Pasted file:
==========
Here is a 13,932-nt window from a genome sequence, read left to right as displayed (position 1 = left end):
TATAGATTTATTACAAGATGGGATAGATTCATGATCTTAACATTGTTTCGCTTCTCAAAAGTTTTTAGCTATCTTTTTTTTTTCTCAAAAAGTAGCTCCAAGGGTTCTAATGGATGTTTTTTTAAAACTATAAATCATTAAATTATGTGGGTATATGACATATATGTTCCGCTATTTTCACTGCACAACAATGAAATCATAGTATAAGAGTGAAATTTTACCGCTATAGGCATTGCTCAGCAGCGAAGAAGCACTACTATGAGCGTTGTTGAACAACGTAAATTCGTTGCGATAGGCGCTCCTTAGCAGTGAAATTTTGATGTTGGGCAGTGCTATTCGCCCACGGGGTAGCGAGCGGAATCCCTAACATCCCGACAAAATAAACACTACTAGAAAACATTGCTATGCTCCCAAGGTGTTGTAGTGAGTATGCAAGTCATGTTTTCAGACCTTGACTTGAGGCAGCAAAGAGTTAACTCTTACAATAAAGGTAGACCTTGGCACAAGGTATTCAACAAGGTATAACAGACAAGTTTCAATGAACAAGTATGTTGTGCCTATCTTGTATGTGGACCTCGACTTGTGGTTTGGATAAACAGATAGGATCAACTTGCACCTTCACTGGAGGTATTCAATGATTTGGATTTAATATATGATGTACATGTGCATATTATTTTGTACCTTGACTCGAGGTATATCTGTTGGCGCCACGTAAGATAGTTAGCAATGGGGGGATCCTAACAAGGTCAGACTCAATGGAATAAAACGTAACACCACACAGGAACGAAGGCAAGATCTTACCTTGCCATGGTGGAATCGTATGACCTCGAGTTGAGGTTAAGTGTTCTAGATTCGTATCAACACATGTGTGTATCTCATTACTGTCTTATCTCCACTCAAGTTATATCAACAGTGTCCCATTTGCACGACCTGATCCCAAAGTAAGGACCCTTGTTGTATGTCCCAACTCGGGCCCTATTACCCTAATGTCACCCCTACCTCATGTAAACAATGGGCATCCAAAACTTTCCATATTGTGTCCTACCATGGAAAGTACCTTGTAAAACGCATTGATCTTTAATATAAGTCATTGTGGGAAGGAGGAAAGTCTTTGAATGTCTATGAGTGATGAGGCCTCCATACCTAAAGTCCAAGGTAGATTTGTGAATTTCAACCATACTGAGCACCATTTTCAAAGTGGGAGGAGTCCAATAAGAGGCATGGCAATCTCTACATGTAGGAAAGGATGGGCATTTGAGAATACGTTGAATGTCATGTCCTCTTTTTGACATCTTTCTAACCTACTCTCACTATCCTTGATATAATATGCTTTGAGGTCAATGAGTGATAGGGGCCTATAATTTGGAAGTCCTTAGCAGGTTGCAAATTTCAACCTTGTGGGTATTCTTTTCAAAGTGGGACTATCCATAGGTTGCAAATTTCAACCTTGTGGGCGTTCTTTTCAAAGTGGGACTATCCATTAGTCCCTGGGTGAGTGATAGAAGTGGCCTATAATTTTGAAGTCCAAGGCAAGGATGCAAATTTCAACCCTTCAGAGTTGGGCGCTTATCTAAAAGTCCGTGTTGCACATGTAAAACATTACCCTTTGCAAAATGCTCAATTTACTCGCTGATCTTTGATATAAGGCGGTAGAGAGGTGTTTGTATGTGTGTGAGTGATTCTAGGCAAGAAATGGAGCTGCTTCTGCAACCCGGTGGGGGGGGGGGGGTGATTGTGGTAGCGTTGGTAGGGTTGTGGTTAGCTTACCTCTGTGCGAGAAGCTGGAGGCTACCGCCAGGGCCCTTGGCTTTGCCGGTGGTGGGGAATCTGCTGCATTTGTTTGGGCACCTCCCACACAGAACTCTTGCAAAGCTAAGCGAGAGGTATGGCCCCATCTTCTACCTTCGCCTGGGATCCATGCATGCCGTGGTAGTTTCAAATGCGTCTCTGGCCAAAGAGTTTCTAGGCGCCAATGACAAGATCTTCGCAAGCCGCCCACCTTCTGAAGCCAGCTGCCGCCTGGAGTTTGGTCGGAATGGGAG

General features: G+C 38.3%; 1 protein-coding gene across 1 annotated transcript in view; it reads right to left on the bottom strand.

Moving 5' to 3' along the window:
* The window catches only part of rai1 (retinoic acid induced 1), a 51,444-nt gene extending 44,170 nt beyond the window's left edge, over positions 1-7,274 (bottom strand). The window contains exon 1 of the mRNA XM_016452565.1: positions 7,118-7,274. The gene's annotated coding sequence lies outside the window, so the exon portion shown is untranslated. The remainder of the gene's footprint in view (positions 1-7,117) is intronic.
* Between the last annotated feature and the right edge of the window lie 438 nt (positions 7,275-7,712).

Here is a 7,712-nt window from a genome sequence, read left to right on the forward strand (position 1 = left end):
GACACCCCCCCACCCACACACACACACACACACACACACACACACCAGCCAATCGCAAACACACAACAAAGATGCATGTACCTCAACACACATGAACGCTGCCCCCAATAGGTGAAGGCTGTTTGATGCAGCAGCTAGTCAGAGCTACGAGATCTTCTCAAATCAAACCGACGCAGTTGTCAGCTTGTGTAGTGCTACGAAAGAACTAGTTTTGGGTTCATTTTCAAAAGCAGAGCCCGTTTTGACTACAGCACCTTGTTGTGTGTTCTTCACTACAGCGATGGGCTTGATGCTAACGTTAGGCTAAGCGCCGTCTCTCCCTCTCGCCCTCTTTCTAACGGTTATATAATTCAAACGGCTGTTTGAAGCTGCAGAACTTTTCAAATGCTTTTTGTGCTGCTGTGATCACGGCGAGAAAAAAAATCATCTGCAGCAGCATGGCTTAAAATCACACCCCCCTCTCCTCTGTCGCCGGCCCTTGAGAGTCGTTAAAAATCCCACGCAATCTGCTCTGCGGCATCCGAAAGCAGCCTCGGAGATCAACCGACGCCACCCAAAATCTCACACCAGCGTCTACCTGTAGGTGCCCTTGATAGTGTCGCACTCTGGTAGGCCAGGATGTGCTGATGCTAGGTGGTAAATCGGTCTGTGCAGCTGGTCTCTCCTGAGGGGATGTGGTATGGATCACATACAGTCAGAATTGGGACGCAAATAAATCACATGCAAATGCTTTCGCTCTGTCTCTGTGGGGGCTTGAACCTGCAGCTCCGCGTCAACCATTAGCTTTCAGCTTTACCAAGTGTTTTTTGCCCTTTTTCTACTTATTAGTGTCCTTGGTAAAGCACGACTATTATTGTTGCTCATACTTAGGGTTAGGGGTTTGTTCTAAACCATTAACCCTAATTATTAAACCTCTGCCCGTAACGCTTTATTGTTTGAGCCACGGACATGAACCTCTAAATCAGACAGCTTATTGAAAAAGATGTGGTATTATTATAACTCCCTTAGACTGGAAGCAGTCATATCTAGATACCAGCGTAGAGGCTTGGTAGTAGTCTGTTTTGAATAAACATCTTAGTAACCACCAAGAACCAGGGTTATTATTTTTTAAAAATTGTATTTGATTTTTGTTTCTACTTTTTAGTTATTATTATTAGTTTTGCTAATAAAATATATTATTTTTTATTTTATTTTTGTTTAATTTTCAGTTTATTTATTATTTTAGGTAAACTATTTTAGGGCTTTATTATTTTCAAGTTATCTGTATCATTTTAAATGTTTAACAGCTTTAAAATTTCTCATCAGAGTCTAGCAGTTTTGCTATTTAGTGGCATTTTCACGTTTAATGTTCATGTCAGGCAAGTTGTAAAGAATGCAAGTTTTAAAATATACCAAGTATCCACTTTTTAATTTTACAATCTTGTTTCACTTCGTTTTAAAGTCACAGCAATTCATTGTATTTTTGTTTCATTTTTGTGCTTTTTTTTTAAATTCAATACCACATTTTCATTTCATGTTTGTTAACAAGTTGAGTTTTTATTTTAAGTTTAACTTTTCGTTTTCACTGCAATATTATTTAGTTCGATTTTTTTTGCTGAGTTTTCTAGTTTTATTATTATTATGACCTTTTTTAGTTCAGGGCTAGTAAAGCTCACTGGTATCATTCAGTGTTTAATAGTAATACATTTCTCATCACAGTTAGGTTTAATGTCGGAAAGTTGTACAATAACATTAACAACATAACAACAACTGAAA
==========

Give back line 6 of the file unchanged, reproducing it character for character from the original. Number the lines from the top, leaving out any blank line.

* Between the last annotated feature and the right edge of the window lie 438 nt (positions 7,275-7,712).